7 7 of 27 Copyright © 2010 Pearson Education, Inc. Publishing as Prentice Hall · Economics · R. Glenn Hubbard, Anthony Patrick O’Brien, 3e. Chapter 12: Monopolistic Competition: The Competitive Model in a More Realistic Setting Marginal Revenue for a Firm with a Downward-Sloping Demand Curve Table 12-1 CAFFÈ LATTES SOLD PER WEEK (Q) PRICE (P) TOTAL REVENUE (TR = P x Q) AVERAGE REVENUE (AR = TR/Q) MARGINAL REVENUE (MR = ΔTR/ΔQ) $ $ ― $ ― $ –0.50 –1.50 –2.50 –3.50 Explain why a monopolistically competitive firm has downward-sloping demand and marginal revenue curves LEARNING OBJECTIVE Demand and Marginal Revenue at a Starbucks Demand and Marginal Revenue for a Firm in a Monopolistically Competitive Market

8 8 of 27 Copyright © 2010 Pearson Education, Inc. Publishing as Prentice Hall · Economics · R. Glenn Hubbard, Anthony Patrick O’Brien, 3e. Chapter 12: Monopolistic Competition: The Competitive Model in a More Realistic Setting Marginal Revenue for a Firm with a Downward-Sloping Demand Curve FIGURE 12-2 How a Price Cut Affects a Firm’s Revenue Explain why a monopolistically competitive firm has downward-sloping demand and marginal revenue curves LEARNING OBJECTIVE If the local Starbucks reduces the price of a caffè latte from $3.50 to $3.00, the number of caffè lattes it sells per week will increase from 5 to 6. Its marginal revenue from selling the sixth caffè latte will be $0.50, which is equal to the $3.00 additional revenue from selling 1 more caffè latte (the area of the green box) minus the $2.50 loss in revenue from selling the first 5 caffè lattes for $0.50 less each (the area of the red box). Demand and Marginal Revenue for a Firm in a Monopolistically Competitive Market

9 9 of 27 Copyright © 2010 Pearson Education, Inc. Publishing as Prentice Hall · Economics · R. Glenn Hubbard, Anthony Patrick O’Brien, 3e. Chapter 12: Monopolistic Competition: The Competitive Model in a More Realistic Setting FIGURE 12-3 The Demand and Marginal Revenue Curves for a Monopolistically Competitive Firm Marginal Revenue for a Firm with a Downward-Sloping Demand Curve Any firm that has the ability to affect the price of the product it sells will have a marginal revenue curve that is below its demand curve. We plot the data from Table 12-1 to create the demand and marginal revenue curves. After the sixth caffè latte, marginal revenue becomes negative because the additional revenue received from selling 1 more caffè latte is smaller than the revenue lost from receiving a lower price on the caffè lattes that could have been sold at the original price. Explain why a monopolistically competitive firm has downward-sloping demand and marginal revenue curves LEARNING OBJECTIVE Demand and Marginal Revenue for a Firm in a Monopolistically Competitive Market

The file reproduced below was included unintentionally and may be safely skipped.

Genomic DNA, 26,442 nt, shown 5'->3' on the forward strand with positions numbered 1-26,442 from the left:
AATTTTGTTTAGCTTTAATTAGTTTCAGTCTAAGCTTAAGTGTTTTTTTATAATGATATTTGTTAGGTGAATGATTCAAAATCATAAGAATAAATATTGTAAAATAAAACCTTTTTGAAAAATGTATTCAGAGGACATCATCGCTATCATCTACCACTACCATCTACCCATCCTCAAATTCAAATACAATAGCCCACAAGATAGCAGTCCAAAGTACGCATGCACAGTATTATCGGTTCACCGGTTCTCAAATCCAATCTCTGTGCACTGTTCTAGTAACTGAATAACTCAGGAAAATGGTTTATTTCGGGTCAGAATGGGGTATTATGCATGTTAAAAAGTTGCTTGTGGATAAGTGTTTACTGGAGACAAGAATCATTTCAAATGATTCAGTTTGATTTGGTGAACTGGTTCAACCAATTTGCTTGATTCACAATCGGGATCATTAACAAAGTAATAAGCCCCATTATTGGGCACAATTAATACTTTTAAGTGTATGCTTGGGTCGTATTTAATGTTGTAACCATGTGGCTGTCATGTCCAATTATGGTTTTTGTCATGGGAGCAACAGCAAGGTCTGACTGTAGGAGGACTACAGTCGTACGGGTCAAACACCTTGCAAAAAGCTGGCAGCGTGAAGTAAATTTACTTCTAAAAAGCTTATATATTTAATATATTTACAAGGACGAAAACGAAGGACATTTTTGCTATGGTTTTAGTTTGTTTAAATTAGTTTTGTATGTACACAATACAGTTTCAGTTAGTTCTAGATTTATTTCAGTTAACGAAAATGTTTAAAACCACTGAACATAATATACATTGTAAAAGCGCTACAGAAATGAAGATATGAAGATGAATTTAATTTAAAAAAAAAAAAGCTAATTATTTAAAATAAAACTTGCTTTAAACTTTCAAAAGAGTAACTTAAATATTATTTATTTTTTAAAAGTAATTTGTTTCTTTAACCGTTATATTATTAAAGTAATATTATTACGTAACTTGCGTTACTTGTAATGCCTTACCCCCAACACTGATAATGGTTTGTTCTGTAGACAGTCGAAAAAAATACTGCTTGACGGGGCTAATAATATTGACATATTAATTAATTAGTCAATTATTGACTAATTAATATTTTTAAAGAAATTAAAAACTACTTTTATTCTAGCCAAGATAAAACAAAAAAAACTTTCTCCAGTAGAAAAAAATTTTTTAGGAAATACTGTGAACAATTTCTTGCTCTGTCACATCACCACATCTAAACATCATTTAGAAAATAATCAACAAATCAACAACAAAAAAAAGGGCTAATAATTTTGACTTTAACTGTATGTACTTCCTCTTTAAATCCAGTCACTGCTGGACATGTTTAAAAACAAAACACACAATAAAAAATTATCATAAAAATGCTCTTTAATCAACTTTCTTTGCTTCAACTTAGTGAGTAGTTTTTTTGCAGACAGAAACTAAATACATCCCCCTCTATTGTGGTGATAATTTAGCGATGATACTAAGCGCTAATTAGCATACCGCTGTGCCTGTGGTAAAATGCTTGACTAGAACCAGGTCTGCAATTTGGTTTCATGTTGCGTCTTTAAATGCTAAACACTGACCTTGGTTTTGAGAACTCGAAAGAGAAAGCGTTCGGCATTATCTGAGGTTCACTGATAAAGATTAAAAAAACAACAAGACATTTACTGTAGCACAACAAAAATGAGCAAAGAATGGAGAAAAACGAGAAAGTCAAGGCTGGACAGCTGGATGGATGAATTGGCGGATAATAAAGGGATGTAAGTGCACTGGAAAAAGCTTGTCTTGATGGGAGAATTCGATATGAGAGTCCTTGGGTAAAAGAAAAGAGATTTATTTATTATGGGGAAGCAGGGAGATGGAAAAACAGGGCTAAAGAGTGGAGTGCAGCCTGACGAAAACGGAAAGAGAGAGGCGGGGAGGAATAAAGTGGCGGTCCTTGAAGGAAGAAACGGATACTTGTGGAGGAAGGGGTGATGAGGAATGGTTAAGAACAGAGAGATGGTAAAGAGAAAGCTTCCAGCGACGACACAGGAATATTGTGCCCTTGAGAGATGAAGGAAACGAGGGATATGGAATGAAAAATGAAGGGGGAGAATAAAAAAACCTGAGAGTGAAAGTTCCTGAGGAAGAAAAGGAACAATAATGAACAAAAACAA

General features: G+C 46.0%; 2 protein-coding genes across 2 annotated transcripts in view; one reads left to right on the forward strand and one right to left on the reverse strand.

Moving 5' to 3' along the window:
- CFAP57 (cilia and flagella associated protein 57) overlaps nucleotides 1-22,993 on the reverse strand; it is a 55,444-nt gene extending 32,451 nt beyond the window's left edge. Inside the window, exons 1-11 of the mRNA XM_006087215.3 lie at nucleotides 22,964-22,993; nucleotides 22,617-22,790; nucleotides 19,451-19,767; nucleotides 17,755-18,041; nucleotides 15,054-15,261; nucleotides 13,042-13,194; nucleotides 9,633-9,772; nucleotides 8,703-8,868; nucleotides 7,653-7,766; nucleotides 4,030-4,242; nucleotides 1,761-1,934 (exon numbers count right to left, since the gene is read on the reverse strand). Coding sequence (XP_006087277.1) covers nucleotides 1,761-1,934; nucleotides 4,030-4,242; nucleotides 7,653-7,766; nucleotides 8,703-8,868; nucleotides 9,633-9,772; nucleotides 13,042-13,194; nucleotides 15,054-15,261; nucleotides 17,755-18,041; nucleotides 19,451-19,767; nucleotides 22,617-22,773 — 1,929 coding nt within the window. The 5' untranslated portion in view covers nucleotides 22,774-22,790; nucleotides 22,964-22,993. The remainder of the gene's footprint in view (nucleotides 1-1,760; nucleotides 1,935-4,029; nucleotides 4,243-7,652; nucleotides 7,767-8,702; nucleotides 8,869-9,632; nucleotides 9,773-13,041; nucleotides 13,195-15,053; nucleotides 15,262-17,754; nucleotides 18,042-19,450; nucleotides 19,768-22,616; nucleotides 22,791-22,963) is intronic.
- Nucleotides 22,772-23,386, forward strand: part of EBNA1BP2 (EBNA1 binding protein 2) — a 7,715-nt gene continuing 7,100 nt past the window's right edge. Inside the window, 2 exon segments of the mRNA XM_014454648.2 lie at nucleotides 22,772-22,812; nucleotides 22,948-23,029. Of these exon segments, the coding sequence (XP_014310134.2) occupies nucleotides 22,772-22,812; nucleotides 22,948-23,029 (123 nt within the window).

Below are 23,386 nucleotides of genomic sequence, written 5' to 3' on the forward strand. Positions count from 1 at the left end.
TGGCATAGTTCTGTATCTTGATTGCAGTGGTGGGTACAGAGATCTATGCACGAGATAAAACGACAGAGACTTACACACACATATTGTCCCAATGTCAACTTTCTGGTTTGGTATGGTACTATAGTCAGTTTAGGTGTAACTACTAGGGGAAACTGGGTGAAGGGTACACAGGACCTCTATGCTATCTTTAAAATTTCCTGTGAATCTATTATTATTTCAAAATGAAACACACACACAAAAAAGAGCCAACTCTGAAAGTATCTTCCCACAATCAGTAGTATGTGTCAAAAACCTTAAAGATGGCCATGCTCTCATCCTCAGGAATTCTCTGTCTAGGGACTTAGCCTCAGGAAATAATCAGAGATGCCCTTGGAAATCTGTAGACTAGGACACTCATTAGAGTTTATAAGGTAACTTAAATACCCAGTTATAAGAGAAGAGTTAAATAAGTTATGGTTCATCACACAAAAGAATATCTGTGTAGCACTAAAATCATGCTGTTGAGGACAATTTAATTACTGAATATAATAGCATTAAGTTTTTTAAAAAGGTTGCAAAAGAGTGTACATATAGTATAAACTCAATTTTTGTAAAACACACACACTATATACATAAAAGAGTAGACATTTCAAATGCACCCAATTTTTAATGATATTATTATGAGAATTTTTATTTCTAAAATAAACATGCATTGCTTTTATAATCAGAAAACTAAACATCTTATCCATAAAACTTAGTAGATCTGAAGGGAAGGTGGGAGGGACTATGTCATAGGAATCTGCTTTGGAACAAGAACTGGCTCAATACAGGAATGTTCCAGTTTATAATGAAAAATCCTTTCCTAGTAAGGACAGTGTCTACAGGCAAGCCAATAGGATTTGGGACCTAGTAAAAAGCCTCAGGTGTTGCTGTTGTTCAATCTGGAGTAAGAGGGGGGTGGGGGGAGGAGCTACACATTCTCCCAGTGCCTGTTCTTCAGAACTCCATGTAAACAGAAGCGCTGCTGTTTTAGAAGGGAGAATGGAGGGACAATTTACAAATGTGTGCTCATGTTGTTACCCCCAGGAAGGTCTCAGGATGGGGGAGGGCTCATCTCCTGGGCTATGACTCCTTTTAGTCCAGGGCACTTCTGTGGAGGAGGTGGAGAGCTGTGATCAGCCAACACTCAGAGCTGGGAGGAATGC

10 10 of 27 Copyright © 2010 Pearson Education, Inc. Publishing as Prentice Hall · Economics · R. Glenn Hubbard, Anthony Patrick O’Brien, 3e. Chapter 12: Monopolistic Competition: The Competitive Model in a More Realistic Setting How a Monopolistically Competitive Firm Maximizes Profit in the Short Run FIGURE 12-4 Maximizing Profit in a Monopolistically Competitive Market Explain how a monopolistically competitive firm maximizes profit in the short run LEARNING OBJECTIVE

11 11 of 27 Copyright © 2010 Pearson Education, Inc. Publishing as Prentice Hall · Economics · R. Glenn Hubbard, Anthony Patrick O’Brien, 3e. Chapter 12: Monopolistic Competition: The Competitive Model in a More Realistic Setting Will Apple maximize profits if it produces 800,000 iPhones per month? Does Minimizing Cost Maximize Profits? Solved Problem 12-2 Average cost reaches a minimum at a quantity of 800,000, but profits are maximized at a quantity of 600,000. YOUR TURN: For more practice, do related problem 2.6 at the end of this chapter. Explain how a monopolistically competitive firm maximizes profit in the short run LEARNING OBJECTIVE